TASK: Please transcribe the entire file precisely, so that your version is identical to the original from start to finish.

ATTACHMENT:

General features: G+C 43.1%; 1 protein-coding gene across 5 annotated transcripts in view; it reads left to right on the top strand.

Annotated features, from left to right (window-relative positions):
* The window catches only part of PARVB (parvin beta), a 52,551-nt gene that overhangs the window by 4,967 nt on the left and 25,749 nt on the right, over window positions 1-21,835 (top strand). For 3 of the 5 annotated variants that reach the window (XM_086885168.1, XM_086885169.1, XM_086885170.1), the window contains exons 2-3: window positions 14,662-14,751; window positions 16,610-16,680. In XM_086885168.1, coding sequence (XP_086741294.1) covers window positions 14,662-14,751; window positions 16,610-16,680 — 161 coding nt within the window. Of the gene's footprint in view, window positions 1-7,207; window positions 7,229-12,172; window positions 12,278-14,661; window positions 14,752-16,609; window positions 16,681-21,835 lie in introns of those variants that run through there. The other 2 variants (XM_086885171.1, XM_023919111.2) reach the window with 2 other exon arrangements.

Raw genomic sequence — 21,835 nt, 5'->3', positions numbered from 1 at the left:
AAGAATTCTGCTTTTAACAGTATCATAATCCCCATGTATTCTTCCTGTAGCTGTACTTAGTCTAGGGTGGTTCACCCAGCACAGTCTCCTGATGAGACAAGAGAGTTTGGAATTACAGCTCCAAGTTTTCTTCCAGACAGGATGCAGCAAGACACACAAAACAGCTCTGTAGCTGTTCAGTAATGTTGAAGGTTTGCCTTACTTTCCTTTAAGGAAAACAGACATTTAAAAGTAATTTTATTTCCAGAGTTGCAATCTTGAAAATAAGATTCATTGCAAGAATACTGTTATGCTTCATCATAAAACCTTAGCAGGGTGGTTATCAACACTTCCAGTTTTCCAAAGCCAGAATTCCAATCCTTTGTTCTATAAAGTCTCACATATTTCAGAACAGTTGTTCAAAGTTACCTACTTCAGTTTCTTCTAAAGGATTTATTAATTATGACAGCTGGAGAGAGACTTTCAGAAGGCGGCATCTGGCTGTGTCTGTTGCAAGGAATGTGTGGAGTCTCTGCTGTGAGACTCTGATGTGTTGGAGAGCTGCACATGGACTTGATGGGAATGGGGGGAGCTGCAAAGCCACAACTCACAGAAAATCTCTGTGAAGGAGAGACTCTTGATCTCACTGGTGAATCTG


General features: G+C 43.1%; 1 protein-coding gene across 5 annotated transcripts in view; it reads left to right on the top strand.

Annotated features, from left to right (window-relative positions):
* The window catches only part of PARVB (parvin beta), a 52,551-nt gene that overhangs the window by 4,967 nt on the left and 25,749 nt on the right, over window positions 1-21,835 (top strand). For 3 of the 5 annotated variants that reach the window (XM_086885168.1, XM_086885169.1, XM_086885170.1), the window contains exons 2-3: window positions 14,662-14,751; window positions 16,610-16,680. In XM_086885168.1, coding sequence (XP_086741294.1) covers window positions 14,662-14,751; window positions 16,610-16,680 — 161 coding nt within the window. Of the gene's footprint in view, window positions 1-7,207; window positions 7,229-12,172; window positions 12,278-14,661; window positions 14,752-16,609; window positions 16,681-21,835 lie in introns of those variants that run through there. The other 2 variants (XM_086885171.1, XM_023919111.2) reach the window with 2 other exon arrangements.

Raw genomic sequence — 21,835 nt, 5'->3', positions numbered from 1 at the left:
AAGAATTCTGCTTTTAACAGTATCATAATCCCCATGTATTCTTCCTGTAGCTGTACTTAGTCTAGGGTGGTTCACCCAGCACAGTCTCCTGATGAGACAAGAGAGTTTGGAATTACAGCTCCAAGTTTTCTTCCAGACAGGATGCAGCAAGACACACAAAACAGCTCTGTAGCTGTTCAGTAATGTTGAAGGTTTGCCTTACTTTCCTTTAAGGAAAACAGACATTTAAAAGTAATTTTATTTCCAGAGTTGCAATCTTGAAAATAAGATTCATTGCAAGAATACTGTTATGCTTCATCATAAAACCTTAGCAGGGTGGTTATCAACACTTCCAGTTTTCCAAAGCCAGAATTCCAATCCTTTGTTCTATAAAGTCTCACATATTTCAGAACAGTTGTTCAAAGTTACCTACTTCAGTTTCTTCTAAAGGATTTATTAATTATGACAGCTGGAGAGAGACTTTCAGAAGGCGGCATCTGGCTGTGTCTGTTGCAAGGAATGTGTGGAGTCTCTGCTGTGAGACTCTGATGTGTTGGAGAGCTGCACATGGACTTGATGGGAATGGGGGGAGCTGCAAAGCCACAACTCACAGAAAATCTCTGTGAAGGAGAGACTCTTGATCTCACTGGTGAATCTG